Some kind of monster

I have no idea how this happened. The sheer ludicrous-y of it haunts me to the core. Britney Spears has somehow–amid an obvious psychological, emotional and physical breakdown–released a new album.

I have no idea how this happened. The sheer ludicrous-y of it haunts me to the core. Britney Spears has somehow–amid an obvious psychological, emotional and physical breakdown–released a new album.

A new album that is (for good reason) climbing the charts quickly. A new album that is, despite one’s better judgment, repeatedly getting played on the iPod.

Yes, the Blackout album is a warm Pabst Blue Ribbon on a cold, cold day. It’s trashy, yet so good.

But how is it possible, one has to ask, that a woman who can’t even seem to put pants on is able to so intensely capture the attention of the world and the music industry when she should probably be capturing the attention of a good psychologist? Why are people supporting her drug habits through album sales? Why do we still want to see her on the covers of magazines? And why the hell did she get to open the VMAs recently?

Because Britney Spears is an enigma, a widely known, over-sexualized enigma. We love to hate her, and hate to love her.

Over the last few years, fans have watched religiously as she has slowly destroyed herself. The damage list is endless: She married the world’s biggest Eminem wannabe; literally ran around pregnant and barefooted; divorced the world’s biggest Eminem wannabe; apparently decided she no longer wanted the children she produced; checked in, out and back into rehab; shaved off all of hair; passed out, vomited and stripped in public; sported a broke-ass weave; hit paparazzi with umbrellas; ran over paparazzi with cars; divorced her mother; slept with half of the d-listers in the world; and danced intoxicated on MTV. She just plain went crazy.

Britney is impossible not to watch, difficult not to discuss and even harder not to hate. The bitch has millions of dollars, until recently a stomach to envy, and at one point slept with every 15-year-old girl’s biggest crush. But she just can’t seem to keep her shit together.

Most of us have never slept with Justin Timberlake, don’t have millions of seemingly uncapped dollars, and only have a six-pack in the fridge, yet are perfectly able to put on shoes, keep our hair on our head, and give at least a half-ass attempt to rear our offspring.

Yet, it is pretty sad if one was to sit down and think about it. Ms. Spears is a ridiculously spoiled person, but she is still a person. A person who despite appearing in every magazine at the checkout line and having access to a personal jet is obviously-and very seriously-mentally ill.

Why do we collectively hate someone so much, who obviously needs so much help? Because we are supposed to.

She has been built, through clever managers, handlers and Photoshop, to invoke emotion. She is a recording artist, yet her voice has always been secondary to her public persona. Britney Spears is a not a musician; she is a commodity: the representation of over-fantasized sex.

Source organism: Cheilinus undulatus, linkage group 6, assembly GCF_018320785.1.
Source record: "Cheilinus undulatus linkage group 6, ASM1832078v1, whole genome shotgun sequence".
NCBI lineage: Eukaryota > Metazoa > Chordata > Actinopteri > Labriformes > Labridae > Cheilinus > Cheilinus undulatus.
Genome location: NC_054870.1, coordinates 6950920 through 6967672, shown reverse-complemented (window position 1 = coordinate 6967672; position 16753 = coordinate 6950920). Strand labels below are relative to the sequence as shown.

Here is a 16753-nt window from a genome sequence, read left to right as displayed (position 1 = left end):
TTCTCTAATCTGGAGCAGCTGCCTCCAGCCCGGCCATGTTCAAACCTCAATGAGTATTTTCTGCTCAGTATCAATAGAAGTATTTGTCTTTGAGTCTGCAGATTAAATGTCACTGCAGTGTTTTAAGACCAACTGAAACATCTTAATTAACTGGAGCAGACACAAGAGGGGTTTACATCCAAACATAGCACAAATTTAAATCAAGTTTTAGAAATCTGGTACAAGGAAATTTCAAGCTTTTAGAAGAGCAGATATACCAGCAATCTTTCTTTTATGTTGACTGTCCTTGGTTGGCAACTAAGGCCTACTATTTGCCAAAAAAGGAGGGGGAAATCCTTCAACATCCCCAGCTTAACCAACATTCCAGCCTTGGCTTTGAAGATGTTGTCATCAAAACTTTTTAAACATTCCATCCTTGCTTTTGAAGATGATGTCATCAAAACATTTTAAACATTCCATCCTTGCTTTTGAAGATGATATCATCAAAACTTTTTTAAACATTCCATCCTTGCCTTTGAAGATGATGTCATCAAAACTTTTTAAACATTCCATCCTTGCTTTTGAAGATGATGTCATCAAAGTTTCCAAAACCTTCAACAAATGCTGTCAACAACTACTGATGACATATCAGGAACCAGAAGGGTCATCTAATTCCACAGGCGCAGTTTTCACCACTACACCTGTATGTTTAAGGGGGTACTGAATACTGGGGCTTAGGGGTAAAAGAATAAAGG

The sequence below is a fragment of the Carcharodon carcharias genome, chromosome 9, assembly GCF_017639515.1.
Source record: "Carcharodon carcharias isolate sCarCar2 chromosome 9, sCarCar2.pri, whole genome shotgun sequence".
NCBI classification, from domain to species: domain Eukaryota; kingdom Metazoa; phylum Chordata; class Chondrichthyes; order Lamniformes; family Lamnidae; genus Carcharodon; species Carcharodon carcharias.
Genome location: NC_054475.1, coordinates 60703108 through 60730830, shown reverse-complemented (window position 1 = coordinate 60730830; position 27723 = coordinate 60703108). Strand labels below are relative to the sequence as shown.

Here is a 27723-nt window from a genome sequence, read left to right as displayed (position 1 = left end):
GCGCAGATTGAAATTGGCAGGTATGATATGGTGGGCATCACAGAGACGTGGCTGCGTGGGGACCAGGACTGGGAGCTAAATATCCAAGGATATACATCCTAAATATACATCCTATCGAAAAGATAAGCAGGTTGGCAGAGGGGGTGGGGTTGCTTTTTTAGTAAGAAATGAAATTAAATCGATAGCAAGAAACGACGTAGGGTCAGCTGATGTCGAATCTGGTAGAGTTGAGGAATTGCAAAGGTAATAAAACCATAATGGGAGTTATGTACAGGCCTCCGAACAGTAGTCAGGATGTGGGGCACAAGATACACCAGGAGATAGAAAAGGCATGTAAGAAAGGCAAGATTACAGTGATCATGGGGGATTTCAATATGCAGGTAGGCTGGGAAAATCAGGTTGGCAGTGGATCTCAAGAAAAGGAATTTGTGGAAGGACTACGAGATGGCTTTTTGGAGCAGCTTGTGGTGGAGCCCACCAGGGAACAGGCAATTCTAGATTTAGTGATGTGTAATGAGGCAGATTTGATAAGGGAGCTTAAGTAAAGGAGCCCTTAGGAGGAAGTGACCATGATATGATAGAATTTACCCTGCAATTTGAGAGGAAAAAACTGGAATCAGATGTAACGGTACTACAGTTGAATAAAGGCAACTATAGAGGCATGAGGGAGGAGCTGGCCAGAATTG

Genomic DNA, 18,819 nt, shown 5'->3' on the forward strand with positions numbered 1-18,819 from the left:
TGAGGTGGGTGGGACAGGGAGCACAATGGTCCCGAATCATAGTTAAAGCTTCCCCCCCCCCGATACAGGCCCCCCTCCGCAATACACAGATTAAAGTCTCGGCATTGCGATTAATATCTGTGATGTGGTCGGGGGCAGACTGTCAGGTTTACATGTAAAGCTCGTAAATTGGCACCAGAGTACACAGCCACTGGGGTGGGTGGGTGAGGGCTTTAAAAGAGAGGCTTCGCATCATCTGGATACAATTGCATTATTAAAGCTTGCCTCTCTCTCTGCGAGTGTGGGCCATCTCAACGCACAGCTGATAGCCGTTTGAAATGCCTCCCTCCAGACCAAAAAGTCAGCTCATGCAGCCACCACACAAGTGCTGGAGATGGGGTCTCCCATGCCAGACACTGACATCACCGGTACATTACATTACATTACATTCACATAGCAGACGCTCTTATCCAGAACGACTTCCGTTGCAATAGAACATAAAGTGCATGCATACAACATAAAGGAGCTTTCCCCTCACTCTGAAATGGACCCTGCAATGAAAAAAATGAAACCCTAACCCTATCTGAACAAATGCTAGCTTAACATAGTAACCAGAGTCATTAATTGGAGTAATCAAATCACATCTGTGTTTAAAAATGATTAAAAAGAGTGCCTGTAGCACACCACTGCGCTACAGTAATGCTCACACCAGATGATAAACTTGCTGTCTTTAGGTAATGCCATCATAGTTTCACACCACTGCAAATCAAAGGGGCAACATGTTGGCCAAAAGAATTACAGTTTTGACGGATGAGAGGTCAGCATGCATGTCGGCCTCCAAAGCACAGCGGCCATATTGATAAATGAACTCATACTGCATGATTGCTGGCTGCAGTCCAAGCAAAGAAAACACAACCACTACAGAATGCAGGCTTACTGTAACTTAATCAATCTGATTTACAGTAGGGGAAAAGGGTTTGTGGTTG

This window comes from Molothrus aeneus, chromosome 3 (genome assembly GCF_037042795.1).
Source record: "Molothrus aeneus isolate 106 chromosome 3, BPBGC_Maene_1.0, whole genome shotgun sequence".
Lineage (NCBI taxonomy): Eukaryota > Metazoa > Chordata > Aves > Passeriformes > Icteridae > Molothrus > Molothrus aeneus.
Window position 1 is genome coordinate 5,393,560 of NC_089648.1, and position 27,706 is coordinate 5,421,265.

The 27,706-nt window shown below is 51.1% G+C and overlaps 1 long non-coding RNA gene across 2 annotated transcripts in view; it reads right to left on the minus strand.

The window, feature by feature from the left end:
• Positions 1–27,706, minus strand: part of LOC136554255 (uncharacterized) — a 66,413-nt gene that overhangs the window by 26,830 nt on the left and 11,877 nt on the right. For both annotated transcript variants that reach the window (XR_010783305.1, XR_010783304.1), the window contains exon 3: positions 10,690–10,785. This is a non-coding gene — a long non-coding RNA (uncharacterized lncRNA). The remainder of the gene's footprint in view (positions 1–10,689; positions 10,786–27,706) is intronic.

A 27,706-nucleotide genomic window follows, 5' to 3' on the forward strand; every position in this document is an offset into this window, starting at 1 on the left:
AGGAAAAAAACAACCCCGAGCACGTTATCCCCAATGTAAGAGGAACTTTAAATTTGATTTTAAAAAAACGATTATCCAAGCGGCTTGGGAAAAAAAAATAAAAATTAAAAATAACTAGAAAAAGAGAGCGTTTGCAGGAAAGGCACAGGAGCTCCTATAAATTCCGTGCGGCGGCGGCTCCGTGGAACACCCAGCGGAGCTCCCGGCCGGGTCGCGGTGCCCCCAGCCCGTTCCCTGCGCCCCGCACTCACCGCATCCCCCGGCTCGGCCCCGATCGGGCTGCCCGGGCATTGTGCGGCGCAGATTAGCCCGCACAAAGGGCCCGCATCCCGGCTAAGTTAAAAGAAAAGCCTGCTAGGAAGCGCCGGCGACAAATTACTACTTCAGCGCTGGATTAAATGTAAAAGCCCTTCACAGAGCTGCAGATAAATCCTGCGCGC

On screen she is supposed to tantalize, and seduce. Off screen she has been taught (and until recently strived) to revoke the very image that made her famous and appear demure and lovable. She danced in a schoolgirl uniform, begging to be hit one more time, while announcing that she believed in abstinence.

She sang songs about masturbation, and then, when confronted about the lyrics (“I’m into myself at my most precious place“) in an interview with Diane Sawyer, she denied any sexual connotation to the words. She pleads to be left alone, yet invites paparazzi with her when she delivers a restraining order to her mother.

We hate her because she represents everything we are told to despise in our prudish, puritan-formed culture: sex and promiscuity. We love her because she represents all the things we secretly love in our prudish, puritan-formed culture: sex and promiscuity.

We watch her because she is a train wreck. We forget that she is a real person because she tries to convince us so intensely that she is real, that it seems fake.

Her new album barely features a single chorus of non-synthesized voice; most of the songs are about sex, and it defiantly lacks the high-dollar refinement of albums past. But the beats are strong, and the lyrics are catchy as hell–and more poignant than they have ever been (“I’m Miss American Dream, since I was seventeen / You want a piece of me? / I’m a lush / Exchanged my vows and said it all“).

And it will continue to sell and get radio play, and writers for college newspapers will still secretly listen to it between Stephen Stills and Paul Simon on their iPods. Because Britney Spears is doing exactly was she is supposed to: sucking us in. Too bad she seems to have sucked herself in during the process.

Having your whole life desperately depend on public opinion, your self-worth wrapped up in a poster of yourself on a horny teenager’s wall, it’s no wonder she has lost her fucking mind.

So help a girl out (because we made her this way). Download “Radar” and “Piece of Me” from the new CD (you know you want to), though do skip “Toy Solider” and “Hot as Ice.”

Never tell your friends. Support Britney (even her drug addictions) because she is our own American sex-symbol. And when it comes right down to it, we’re the ones who asked for her to become what she is.

Editor’s note: The last paragraph of this story differs from the print edition due to an editing error.